Thursday, May 19, 2011

No debt ceiling increase? Print the money.

I just left this comment on a post by Jared Bernstein.
Let's assume Congress doesn't raise the debt ceiling. As you said, the Fed could just print the money. What would be the consequenc­es of that? It seems to me there would be no negative consequenc­es and a number of positive consequenc­es.

The most significan­t potential negative consequenc­e is that the world would lose faith in the Dollar as a stable currency and would treat it as one likely to face run-away inflation. But the administra­tion could combat that threat by stating that once the debt limit is raised, we would sop up the extra money by borrowing it back. I think the administra­tion and the Fed (although not the Congress) have the credibilit­y to make a promise of that sort.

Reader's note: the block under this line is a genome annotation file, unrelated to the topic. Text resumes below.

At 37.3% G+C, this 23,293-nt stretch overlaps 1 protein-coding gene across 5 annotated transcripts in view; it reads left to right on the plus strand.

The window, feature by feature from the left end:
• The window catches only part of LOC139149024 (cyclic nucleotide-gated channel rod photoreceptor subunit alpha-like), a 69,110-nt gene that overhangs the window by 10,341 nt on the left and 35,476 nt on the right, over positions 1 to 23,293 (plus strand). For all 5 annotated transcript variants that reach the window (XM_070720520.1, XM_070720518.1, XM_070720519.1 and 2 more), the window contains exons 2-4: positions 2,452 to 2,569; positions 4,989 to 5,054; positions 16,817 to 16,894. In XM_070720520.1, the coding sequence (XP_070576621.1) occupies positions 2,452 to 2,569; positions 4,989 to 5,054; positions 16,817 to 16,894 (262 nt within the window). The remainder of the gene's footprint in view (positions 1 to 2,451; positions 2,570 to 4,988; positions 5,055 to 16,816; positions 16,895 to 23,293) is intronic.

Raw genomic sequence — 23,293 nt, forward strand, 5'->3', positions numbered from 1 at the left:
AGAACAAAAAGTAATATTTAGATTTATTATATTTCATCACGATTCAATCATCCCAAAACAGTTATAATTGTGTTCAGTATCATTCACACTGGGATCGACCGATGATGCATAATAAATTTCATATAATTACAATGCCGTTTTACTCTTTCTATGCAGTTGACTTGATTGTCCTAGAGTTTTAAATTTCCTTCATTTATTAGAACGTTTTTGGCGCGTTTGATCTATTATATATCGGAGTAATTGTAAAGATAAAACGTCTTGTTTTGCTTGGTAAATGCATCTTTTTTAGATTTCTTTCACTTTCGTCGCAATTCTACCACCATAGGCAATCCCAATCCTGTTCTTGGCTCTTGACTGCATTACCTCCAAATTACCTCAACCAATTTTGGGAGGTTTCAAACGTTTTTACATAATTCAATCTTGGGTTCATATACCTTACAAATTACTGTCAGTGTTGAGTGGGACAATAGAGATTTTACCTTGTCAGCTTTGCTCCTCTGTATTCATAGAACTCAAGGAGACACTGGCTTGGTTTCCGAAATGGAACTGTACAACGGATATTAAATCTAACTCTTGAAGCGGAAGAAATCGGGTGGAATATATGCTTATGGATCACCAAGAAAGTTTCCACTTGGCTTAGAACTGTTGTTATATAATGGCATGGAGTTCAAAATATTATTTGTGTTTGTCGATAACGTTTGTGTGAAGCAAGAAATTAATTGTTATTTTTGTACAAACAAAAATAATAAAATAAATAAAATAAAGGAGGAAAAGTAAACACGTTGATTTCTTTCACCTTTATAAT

The positive consequenc­e would be additional stimulus. We would be injecting lots of money into the economy without having to borrow it. That would increase the supply of money,whic­h would lead to increased demand, increased asset values, and even lower (long term) interest rates.

So why shouldn't Obama say that if Congress doesn't raise the debt ceiling, the administra­tion will simply print the necessary money until Congress acts?

Of course this whole issue is silly. As you said, there is probably no other country in the world with a debt ceiling. But as long as we're being silly, why not go all the way!
Here's a follow-up I posted.
In effect, the government would be (implicitly) borrowing money from the Fed, which it would pay back when the debt ceiling is raised. To reduce the inflationary effect, the Fed could, in turn, sell items on its balance sheet into the market. By selling the same amount that it "lent" to the government, it would, in effect, be providing a way for the government to borrow without actually issuing new debt, i.e., it would be providing a debt laundering service for the government. This could go on until the Fed ran down its balance sheet—which would take quite a while.

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